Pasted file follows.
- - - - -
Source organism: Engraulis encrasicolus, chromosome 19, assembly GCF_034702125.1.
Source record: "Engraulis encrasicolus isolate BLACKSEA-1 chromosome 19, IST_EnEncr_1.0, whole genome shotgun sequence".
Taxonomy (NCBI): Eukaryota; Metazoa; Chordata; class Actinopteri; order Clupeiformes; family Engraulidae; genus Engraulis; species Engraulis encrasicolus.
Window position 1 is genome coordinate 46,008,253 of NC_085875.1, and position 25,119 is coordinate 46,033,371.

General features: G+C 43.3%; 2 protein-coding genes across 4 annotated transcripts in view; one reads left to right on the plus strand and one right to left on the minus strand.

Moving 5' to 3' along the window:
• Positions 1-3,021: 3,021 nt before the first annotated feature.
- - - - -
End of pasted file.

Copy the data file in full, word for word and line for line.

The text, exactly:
Source organism: Engraulis encrasicolus, chromosome 19, assembly GCF_034702125.1.
Source record: "Engraulis encrasicolus isolate BLACKSEA-1 chromosome 19, IST_EnEncr_1.0, whole genome shotgun sequence".
Taxonomy (NCBI): Eukaryota; Metazoa; Chordata; class Actinopteri; order Clupeiformes; family Engraulidae; genus Engraulis; species Engraulis encrasicolus.
Window position 1 is genome coordinate 46,008,253 of NC_085875.1, and position 25,119 is coordinate 46,033,371.

General features: G+C 43.3%; 2 protein-coding genes across 4 annotated transcripts in view; one reads left to right on the plus strand and one right to left on the minus strand.

Moving 5' to 3' along the window:
• Positions 1-3,021: 3,021 nt before the first annotated feature.